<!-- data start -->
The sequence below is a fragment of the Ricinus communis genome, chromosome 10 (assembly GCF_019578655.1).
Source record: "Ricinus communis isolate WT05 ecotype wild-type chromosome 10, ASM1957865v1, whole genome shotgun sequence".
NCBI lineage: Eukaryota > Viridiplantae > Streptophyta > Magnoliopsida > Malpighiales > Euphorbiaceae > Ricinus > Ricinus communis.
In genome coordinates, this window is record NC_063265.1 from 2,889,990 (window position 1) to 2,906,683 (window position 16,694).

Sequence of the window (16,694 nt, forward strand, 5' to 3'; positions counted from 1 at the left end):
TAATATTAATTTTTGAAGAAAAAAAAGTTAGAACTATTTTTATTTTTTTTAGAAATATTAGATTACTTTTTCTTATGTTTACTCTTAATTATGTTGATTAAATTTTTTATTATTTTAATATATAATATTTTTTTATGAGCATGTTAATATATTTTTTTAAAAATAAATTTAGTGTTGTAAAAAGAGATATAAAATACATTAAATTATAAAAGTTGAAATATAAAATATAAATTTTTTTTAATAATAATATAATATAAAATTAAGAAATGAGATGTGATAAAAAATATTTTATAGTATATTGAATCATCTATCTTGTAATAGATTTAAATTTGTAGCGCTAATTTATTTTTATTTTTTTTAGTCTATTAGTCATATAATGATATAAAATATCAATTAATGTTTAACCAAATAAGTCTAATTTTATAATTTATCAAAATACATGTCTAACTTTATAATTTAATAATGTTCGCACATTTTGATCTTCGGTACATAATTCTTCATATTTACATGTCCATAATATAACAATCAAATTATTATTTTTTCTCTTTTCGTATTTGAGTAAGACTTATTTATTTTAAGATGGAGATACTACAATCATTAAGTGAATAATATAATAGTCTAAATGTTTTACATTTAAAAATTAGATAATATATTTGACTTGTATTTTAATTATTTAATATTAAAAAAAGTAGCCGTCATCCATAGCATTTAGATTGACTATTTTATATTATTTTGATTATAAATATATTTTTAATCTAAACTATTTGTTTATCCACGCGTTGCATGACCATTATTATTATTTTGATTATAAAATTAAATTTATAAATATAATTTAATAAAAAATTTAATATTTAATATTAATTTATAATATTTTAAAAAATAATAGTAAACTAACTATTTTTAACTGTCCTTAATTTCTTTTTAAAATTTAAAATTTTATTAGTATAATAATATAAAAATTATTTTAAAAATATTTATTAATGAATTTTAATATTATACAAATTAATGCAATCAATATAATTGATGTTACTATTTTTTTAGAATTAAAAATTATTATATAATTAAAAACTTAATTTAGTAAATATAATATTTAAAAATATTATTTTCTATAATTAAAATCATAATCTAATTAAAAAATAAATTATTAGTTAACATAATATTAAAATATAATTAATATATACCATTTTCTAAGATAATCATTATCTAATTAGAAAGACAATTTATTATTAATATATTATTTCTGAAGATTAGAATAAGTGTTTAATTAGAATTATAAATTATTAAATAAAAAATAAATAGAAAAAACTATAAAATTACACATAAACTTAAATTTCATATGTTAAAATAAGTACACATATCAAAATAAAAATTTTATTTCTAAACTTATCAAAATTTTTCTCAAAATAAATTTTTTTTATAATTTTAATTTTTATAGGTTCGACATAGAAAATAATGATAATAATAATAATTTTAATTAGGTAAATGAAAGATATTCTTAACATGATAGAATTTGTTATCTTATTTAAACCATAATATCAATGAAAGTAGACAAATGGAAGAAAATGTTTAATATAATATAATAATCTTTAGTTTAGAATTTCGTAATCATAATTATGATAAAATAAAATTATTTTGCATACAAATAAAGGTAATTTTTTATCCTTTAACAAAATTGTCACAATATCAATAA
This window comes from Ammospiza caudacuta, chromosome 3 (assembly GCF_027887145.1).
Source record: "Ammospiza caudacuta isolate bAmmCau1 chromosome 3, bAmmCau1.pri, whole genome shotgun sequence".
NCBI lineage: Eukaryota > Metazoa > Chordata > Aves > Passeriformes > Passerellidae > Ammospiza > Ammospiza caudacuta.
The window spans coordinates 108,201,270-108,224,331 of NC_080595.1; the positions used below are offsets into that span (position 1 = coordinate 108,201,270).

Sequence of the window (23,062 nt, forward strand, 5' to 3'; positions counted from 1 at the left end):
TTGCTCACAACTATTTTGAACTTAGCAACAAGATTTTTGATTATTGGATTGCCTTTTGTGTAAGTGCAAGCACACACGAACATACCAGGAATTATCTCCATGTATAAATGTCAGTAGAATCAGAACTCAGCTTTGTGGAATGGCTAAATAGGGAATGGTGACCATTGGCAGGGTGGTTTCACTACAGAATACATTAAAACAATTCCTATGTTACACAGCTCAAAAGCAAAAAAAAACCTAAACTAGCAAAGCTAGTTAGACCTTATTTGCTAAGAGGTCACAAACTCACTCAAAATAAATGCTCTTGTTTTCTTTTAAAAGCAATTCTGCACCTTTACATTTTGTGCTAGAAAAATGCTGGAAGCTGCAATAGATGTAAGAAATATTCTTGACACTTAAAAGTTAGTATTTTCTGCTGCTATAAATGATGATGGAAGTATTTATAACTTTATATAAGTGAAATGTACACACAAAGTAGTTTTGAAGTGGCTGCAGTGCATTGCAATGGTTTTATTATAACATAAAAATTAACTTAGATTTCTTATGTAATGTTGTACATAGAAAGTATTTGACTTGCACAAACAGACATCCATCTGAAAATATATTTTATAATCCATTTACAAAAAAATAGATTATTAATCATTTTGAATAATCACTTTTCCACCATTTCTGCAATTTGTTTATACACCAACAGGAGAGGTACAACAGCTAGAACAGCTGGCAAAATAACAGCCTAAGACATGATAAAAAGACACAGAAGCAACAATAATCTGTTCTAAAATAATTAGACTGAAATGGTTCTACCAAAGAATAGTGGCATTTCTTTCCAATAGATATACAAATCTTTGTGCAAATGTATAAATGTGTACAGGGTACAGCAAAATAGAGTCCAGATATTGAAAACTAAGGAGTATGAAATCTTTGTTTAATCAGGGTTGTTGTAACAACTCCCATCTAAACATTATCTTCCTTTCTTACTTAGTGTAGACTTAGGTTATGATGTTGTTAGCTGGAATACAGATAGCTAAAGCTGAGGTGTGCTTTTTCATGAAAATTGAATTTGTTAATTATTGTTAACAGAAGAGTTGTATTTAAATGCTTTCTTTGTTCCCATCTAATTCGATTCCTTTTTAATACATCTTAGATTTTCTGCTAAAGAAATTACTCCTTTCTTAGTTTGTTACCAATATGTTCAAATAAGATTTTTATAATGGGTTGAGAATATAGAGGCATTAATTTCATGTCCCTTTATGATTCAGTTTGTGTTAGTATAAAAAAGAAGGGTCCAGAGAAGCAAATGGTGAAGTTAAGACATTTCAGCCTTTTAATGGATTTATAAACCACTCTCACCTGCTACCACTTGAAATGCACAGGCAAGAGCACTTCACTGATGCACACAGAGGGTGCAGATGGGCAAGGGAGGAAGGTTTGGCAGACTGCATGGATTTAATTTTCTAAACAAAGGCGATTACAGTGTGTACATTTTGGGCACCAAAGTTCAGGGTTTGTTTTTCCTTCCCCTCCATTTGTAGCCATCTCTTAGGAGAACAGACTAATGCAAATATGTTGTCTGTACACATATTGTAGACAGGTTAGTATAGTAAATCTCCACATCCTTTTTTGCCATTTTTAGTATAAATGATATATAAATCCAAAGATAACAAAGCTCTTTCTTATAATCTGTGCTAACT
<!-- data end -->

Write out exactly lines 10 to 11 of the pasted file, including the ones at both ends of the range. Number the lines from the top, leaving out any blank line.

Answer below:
The window spans coordinates 108,201,270-108,224,331 of NC_080595.1; the positions used below are offsets into that span (position 1 = coordinate 108,201,270).

Sequence of the window (23,062 nt, forward strand, 5' to 3'; positions counted from 1 at the left end):